The Dangers and Perils of using Black Henna

The Dangers and Perils of using Black Henna
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Dr.Tasadoq Hussain Jaweed & Zaffar Ayub

Henna has been used to decorate women’s bodies during marriage ceremonies and other social celebrations since the Bronze Age. In the Indian subcontinent, henna is used for skin decoration and hair dying during social celebrations, and during marriage ceremonies people celebrate by adorning the bride, and the groom, with henna. Henna body art is made by applying henna paste to the skin. When henna paste is applied to the skin, the dye (lawsone) migrates from the paste to the outermost layer of the skin; a red-brown stain is attained if the paste is left on the skin for a longer time. In countries, where natural henna art is traditionally practiced, reports of allergic contact dermatitis to natural henna are very rare in the literature. It can therefore be assumed that natural henna is not a strong skin allergen.
However, most of our female population uses black henna as body art without knowing the latent threat to beauty associated with it. Black henna available in the form of tubes and cones mixed with PPD. para-Phenylenediamine (PPD) is an aromatic amine compound with chemical formula C6H8N2 was declared the Contact Allergen of the Year for 2006 by the American Contact Dermatitis Society (ACDS). It is a white to light purple powder that darkens on exposure to air because it oxidizes, turning first red, then brown then finally black. PPD gained infamy from being an ingredient, used either pure or as an “additive” to henna, to create or give henna a black tattoo-like appearance which otherwise gives an red-brown brown stain. Any product that calls itself black henna must contain this ingredient in addition to pure henna to achieve its color. Another reason for using PPD additives is to speed up the staining process. While traditional henna staining takes 2-12 hours, a pure black tattoo can be achieved within an hour or two with the addition of PPD, and there will be a longer lasting effect as well. In other words, there is no such plant that gives “black henna” and here we see scientific proof that it is the chemical called PPD that makes this phenomenon
PPD is a potent skin sensitizer and people applying it may develop dermatitis on their hands and occasional spreading to the arms and upper chest. Acute exposure to high levels of para-Phenylenediaminemay cause severe dermatitis, eye irritation and tearing, asthma, gastritis, renal failure, vertigo, tremors, convulsions, and coma in humans. Chronic dermal exposure Lethargy, anorexia, gastro-intestinal disturbances, liver and spleen enlargement, sub-acute atrophy of the liver, jaundice, chronic renal failure, progressive neurological symptoms and coma have all been attributed to chronic exposure to PPD. There is now an epidemic of sensitization (allergic reaction) to this chemical because of over-exposure. The allergic reactions can be severe and require hospitalization. Long term effects of exposure to this chemical include lupus, asthma, non-Hodgkins lymphoma, and there appear to also be links to breast, uterine and bladder cancer.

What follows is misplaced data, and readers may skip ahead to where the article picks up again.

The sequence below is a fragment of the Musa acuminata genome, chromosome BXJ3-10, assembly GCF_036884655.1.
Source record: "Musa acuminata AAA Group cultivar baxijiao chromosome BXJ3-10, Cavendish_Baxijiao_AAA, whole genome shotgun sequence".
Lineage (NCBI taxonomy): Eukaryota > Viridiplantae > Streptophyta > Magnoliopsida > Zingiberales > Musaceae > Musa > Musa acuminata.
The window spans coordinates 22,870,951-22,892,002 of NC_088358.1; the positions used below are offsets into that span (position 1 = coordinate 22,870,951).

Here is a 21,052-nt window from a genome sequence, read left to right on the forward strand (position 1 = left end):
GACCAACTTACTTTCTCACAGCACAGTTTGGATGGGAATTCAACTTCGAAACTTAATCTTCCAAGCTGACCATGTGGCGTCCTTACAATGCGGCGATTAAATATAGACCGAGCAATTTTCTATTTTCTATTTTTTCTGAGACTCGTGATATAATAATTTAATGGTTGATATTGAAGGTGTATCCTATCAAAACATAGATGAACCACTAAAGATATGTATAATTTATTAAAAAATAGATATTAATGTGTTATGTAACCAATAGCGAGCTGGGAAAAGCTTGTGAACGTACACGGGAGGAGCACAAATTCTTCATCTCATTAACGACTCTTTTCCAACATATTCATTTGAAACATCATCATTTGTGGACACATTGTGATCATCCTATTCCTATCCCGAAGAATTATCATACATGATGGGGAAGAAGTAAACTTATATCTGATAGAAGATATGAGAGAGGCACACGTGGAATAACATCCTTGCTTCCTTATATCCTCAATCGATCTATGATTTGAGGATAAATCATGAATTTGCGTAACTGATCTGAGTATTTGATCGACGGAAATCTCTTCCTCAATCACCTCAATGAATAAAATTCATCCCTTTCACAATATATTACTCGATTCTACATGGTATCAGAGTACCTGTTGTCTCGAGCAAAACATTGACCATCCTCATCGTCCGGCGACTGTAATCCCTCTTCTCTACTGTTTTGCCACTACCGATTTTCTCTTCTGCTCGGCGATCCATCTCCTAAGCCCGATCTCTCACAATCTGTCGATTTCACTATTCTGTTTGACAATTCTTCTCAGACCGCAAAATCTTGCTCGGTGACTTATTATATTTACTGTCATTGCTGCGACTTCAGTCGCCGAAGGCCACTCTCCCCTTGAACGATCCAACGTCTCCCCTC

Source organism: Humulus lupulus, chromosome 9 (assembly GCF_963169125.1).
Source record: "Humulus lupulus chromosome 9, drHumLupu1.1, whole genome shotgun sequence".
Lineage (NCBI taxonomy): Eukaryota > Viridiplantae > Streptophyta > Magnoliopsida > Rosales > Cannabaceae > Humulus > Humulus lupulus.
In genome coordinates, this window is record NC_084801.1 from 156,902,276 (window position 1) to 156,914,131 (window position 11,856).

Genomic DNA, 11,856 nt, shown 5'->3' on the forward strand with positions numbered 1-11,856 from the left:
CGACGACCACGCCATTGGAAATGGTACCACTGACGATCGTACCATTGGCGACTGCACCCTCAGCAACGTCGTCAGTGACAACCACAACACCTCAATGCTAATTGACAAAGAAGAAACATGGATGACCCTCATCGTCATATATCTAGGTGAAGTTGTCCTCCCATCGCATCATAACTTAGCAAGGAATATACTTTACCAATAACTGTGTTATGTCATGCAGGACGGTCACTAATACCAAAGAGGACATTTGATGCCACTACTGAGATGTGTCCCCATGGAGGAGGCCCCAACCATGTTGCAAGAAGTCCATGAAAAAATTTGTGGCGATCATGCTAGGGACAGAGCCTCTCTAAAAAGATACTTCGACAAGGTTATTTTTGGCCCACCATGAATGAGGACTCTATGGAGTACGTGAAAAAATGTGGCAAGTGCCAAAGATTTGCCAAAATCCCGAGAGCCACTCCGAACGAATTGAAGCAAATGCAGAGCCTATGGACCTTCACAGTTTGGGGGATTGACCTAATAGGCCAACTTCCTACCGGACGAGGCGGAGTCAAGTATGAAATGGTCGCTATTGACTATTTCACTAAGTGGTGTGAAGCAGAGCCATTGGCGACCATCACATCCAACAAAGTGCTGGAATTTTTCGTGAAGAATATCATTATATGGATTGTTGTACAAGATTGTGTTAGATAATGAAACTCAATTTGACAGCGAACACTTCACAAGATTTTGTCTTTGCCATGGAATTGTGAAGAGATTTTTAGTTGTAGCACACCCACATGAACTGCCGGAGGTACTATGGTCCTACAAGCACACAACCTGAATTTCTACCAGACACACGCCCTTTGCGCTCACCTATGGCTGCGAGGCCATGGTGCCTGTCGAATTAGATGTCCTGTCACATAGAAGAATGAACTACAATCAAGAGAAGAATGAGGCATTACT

PPD has also been suspected of precipitating contact leukoderma and vitiligo in genetically predisposed individuals. In addition to local effects, there is the risk of systemic toxicity. Transcutaneous absorption of PPD is rapid and may lead to systemic effects including angioedema, gastro-intestinal disturbances, tremors, drowsiness, convulsions, dyspnoea, liver atrophy, acute renal failure, cardiac arrest and death.
“Poisoning by a mixture of henna dye and para-phenylenediamine dyes led to the hospitalization of 31 Sudanese children between 1984 and 1989. There was a characteristic clinical presentation. All children presented with an acute and severe angioneuroticoedema and 15 of the cases required emergency tracheostomy for respiratory obstruction. Acute renal failure occurred in five children who recovered after peritoneal dialysis. Mortality was high, all 13 deaths occurring within 24 hours of presentation. It is possible that similar cases may be occurring unrecognized where henna is traditionally used.
In acute severe cases of PPD dye dermatitis, wash the skin thoroughly with a mild soap or soap-less shampoo to remove the excess dye. Apply a 2% hydrogen peroxide solution or compresses of potassium permanganate in a 1:5000 dilution to completely oxidise the PPD. To soften the crust and tight feeling of the scalp, a wet dressing of cold olive oil and lime may be used. Further treatment with a topical application of an emulsion of water and water-miscible corticosteroid cream, or oral corticosteroids may be indicated. Management of PPD dermatitis on other parts of the body may be treated as for any acute dermatitis/eczema; this may include treatment with topical corticosteroids and emollients.
Sensitization by PPD has been considered by some countries to be so great a hazard that its use was banned in Germany in the early 1900’s. It was subsequently prohibited in France, and in 1964 in Sweden. In Jammu and Kashmir, a programme of public education and restriction of para-phenylenediamine is urgently required to stop this threat to beauty of female population.

—The authors teach Environmental Sciences and Chemistry at Government at Degree College, Kokernag. They can be reached at: tasadoqhussain@gmail.com

 

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